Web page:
Recently, low concentration (0.01%) atropine eye drops administered daily have been shown to be effective for preventing the onset of myopia without significant side effects. Atropine reduces the eye's ability to maintain focus on objects as their distance varies. The effect of atropine eye drops on myopia is unclear, but one hypothesis is that atropine stimulates dopamine release in the eye.
Experimental contact lenses
Researchers at the University of Houston and Ohio State University are testing the effectiveness of bifocal contacts lenses in slowing the progression of myopia. The randomized clinical trial called Bifocal Lenses in Nearsighted Kids (BLINK) Study, which includes children ages 7 to 11, explores the defocus theory.
Bifocal contact lenses and corrective glasses both focus light on the central part of the retina called the macula. They differ in how they focus light on the peripheral retina. Glasses focus peripheral light to a point behind the retina and, therefore, may be signaling the eye to grow, explained David Berntsen, O.D., Ph.D., associate professor at the University of Houston College of Optometry and a co-investigator of the BLINK study with Walline. By contrast, the contact lenses used in the BLINK Study focus the peripheral light in front of the retina. "We believe, based on multiple animal studies, that focusing peripheral light in front of the retina is a potent stop signal for eye growth," Berntsen said.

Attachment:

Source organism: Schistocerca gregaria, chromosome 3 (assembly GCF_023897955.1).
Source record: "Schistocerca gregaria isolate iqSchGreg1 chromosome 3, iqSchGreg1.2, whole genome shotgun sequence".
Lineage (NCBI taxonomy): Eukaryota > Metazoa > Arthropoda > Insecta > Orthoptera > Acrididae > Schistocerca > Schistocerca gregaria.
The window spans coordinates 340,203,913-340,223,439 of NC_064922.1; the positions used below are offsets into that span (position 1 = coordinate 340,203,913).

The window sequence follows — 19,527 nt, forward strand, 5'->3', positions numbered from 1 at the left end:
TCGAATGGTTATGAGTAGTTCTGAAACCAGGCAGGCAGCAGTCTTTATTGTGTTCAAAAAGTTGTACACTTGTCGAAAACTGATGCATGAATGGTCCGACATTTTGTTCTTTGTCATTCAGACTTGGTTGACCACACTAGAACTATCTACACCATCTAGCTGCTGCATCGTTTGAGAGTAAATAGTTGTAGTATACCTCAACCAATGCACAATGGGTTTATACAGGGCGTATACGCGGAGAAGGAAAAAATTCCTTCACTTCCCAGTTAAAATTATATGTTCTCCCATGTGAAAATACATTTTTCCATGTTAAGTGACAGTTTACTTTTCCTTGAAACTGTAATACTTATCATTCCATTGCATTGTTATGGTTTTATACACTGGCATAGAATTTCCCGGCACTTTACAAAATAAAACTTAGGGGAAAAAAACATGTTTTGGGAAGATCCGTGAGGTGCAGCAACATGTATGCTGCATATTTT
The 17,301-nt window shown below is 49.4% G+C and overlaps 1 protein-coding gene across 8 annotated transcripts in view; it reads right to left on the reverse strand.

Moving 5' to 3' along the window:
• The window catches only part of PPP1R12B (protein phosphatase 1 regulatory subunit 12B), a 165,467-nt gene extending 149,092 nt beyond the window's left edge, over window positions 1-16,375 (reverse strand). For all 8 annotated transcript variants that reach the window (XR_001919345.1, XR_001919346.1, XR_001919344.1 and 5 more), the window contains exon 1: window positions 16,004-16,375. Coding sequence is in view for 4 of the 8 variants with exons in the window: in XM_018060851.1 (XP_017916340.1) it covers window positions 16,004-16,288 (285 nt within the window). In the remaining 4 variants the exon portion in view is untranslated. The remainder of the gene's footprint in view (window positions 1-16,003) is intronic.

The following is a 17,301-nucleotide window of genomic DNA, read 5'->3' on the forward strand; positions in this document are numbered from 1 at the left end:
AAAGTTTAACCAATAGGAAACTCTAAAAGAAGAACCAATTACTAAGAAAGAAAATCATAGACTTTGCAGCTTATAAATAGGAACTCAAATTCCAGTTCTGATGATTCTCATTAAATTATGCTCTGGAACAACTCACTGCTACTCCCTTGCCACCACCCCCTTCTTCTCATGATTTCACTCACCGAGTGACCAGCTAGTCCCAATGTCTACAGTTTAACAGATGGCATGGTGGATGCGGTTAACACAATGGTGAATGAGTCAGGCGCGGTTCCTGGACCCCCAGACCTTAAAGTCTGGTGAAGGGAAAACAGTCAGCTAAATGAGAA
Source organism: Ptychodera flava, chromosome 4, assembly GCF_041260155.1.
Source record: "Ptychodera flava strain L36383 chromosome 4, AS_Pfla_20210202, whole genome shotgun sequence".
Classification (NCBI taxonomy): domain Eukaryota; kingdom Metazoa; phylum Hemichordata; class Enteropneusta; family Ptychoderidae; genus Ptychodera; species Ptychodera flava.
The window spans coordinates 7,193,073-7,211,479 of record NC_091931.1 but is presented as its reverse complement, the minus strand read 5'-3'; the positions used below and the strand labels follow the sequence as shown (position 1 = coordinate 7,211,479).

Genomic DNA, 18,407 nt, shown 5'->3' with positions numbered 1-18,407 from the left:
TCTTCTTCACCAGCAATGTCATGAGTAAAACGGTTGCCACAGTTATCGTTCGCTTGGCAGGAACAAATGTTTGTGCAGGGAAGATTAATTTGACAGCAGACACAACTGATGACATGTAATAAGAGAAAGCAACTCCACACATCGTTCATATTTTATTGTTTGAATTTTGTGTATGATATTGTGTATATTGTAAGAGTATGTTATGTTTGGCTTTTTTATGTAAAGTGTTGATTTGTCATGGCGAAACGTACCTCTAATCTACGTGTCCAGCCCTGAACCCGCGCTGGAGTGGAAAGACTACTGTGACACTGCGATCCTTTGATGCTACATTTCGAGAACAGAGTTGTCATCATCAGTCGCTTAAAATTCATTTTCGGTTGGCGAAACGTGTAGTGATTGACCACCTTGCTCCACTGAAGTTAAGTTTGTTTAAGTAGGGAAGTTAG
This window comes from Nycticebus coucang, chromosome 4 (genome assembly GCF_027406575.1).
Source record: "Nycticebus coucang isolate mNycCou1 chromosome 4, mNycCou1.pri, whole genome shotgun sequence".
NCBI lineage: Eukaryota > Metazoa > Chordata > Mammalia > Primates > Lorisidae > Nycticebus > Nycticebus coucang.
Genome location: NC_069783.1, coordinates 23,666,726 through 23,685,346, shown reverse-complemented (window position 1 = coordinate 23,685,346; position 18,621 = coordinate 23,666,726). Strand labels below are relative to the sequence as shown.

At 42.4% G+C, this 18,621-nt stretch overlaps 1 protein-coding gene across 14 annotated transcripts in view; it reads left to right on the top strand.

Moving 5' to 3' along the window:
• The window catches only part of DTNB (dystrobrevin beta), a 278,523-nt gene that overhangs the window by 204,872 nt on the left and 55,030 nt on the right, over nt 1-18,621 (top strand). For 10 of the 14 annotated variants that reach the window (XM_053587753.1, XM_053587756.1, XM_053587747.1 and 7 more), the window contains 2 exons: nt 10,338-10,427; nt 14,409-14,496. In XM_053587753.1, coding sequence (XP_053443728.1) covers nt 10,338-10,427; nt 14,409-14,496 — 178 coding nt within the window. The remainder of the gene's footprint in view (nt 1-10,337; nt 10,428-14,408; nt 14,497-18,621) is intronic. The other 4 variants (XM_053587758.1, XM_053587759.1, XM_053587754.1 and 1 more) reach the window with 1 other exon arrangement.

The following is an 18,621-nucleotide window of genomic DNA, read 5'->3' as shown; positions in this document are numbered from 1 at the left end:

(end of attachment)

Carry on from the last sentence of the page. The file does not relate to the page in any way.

Other studies have shown promise for orthokeratology (ortho-k) contact lenses, which work by reshaping users' corneas at night while they sleep. Users remove the lenses during the day. Ortho-k lenses change the shape of the cornea to focus peripheral light to a point in front of the retina, working in the same way as the bifocal lenses in the BLINK study.
"These trials need to be done for a while to understand if the lenses are truly beneficial, and if that answer is yes, just how beneficial they are," said Mutti. Preliminary studies have shown that bifocal and ortho-k lenses might slow the progression of myopia in the first year. Some studies suggest there is no additional benefit beyond the first year. The three-year BLINK study will evaluate whether the benefit of the lenses extends beyond a year.
More information: For more information about myopia, visit www.nei.nih.gov/health/myopia .
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Provided by: National Institutes of Health